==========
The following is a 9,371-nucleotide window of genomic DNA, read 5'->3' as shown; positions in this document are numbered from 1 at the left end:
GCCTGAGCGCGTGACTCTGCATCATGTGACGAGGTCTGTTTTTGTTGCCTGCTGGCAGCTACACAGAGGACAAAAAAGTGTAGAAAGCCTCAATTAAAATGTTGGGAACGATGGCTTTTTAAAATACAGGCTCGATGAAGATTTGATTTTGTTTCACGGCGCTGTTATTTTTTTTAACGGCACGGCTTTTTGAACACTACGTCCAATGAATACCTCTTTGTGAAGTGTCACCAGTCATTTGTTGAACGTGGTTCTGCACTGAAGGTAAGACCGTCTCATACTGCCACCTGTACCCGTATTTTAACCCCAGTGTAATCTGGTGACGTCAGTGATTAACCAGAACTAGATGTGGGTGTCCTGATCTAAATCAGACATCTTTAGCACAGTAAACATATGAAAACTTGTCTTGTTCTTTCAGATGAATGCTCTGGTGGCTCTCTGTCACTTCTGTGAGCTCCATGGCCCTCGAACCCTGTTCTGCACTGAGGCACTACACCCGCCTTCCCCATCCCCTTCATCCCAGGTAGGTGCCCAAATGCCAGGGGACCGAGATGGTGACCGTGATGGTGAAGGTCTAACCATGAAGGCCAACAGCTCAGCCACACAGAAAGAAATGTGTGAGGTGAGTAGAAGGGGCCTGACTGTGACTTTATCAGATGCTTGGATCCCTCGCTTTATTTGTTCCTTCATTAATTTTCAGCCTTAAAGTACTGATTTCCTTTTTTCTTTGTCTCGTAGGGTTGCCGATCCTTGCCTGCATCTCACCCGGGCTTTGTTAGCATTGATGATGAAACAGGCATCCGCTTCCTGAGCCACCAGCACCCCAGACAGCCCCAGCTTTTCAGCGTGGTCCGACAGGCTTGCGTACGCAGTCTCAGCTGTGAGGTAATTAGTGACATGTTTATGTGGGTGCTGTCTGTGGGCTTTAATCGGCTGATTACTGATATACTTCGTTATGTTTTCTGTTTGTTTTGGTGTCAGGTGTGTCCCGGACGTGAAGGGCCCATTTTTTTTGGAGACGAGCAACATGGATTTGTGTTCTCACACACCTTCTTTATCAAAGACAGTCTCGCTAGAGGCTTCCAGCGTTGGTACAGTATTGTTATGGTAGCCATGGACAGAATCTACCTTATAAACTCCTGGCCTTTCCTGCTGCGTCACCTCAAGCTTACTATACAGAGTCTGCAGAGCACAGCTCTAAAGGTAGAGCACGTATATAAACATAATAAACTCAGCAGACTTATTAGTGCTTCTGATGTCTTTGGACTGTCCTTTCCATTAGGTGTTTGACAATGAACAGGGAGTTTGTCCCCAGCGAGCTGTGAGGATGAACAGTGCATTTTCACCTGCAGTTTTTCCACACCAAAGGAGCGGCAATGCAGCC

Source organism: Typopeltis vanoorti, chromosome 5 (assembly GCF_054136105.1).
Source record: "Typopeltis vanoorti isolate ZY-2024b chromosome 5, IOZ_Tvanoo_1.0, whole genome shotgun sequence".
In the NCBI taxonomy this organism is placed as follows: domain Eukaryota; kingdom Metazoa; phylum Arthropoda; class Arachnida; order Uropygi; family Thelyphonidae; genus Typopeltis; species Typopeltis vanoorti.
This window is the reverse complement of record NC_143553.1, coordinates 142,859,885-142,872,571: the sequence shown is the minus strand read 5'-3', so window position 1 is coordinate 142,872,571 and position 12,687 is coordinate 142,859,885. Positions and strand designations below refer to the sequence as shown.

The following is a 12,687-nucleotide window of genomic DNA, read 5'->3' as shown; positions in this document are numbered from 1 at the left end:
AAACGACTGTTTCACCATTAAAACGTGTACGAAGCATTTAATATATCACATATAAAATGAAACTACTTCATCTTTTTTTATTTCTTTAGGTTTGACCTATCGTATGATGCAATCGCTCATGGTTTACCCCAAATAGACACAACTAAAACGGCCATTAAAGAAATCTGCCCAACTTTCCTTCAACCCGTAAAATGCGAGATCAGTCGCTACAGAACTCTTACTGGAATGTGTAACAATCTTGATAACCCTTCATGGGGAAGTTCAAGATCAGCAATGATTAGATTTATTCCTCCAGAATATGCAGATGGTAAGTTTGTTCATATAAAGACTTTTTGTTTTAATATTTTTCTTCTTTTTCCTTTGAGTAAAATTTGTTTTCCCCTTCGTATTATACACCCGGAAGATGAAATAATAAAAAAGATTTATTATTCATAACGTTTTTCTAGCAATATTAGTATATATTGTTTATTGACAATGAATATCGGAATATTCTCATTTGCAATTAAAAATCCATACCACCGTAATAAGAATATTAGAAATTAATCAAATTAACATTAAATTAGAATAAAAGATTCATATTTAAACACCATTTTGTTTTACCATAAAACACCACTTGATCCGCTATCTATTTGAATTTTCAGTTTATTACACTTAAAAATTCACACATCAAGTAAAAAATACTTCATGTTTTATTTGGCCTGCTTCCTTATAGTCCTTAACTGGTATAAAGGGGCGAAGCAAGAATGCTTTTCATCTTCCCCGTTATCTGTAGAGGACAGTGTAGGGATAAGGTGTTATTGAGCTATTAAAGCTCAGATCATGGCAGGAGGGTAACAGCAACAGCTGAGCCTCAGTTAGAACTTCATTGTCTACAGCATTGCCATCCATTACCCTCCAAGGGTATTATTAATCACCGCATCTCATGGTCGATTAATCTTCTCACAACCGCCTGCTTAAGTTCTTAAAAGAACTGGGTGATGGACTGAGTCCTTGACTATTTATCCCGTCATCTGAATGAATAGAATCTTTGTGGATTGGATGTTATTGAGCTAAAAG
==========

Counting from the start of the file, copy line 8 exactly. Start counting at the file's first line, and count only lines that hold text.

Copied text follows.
AAACGACTGTTTCACCATTAAAACGTGTACGAAGCATTTAATATATCACATATAAAATGAAACTACTTCATCTTTTTTTATTTCTTTAGGTTTGACCTATCGTATGATGCAATCGCTCATGGTTTACCCCAAATAGACACAACTAAAACGGCCATTAAAGAAATCTGCCCAACTTTCCTTCAACCCGTAAAATGCGAGATCAGTCGCTACAGAACTCTTACTGGAATGTGTAACAATCTTGATAACCCTTCATGGGGAAGTTCAAGATCAGCAATGATTAGATTTATTCCTCCAGAATATGCAGATGGTAAGTTTGTTCATATAAAGACTTTTTGTTTTAATATTTTTCTTCTTTTTCCTTTGAGTAAAATTTGTTTTCCCCTTCGTATTATACACCCGGAAGATGAAATAATAAAAAAGATTTATTATTCATAACGTTTTTCTAGCAATATTAGTATATATTGTTTATTGACAATGAATATCGGAATATTCTCATTTGCAATTAAAAATCCATACCACCGTAATAAGAATATTAGAAATTAATCAAATTAACATTAAATTAGAATAAAAGATTCATATTTAAACACCATTTTGTTTTACCATAAAACACCACTTGATCCGCTATCTATTTGAATTTTCAGTTTATTACACTTAAAAATTCACACATCAAGTAAAAAATACTTCATGTTTTATTTGGCCTGCTTCCTTATAGTCCTTAACTGGTATAAAGGGGCGAAGCAAGAATGCTTTTCATCTTCCCCGTTATCTGTAGAGGACAGTGTAGGGATAAGGTGTTATTGAGCTATTAAAGCTCAGATCATGGCAGGAGGGTAACAGCAACAGCTGAGCCTCAGTTAGAACTTCATTGTCTACAGCATTGCCATCCATTACCCTCCAAGGGTATTATTAATCACCGCATCTCATGGTCGATTAATCTTCTCACAACCGCCTGCTTAAGTTCTTAAAAGAACTGGGTGATGGACTGAGTCCTTGACTATTTATCCCGTCATCTGAATGAATAGAATCTTTGTGGATTGGATGTTATTGAGCTAAAAG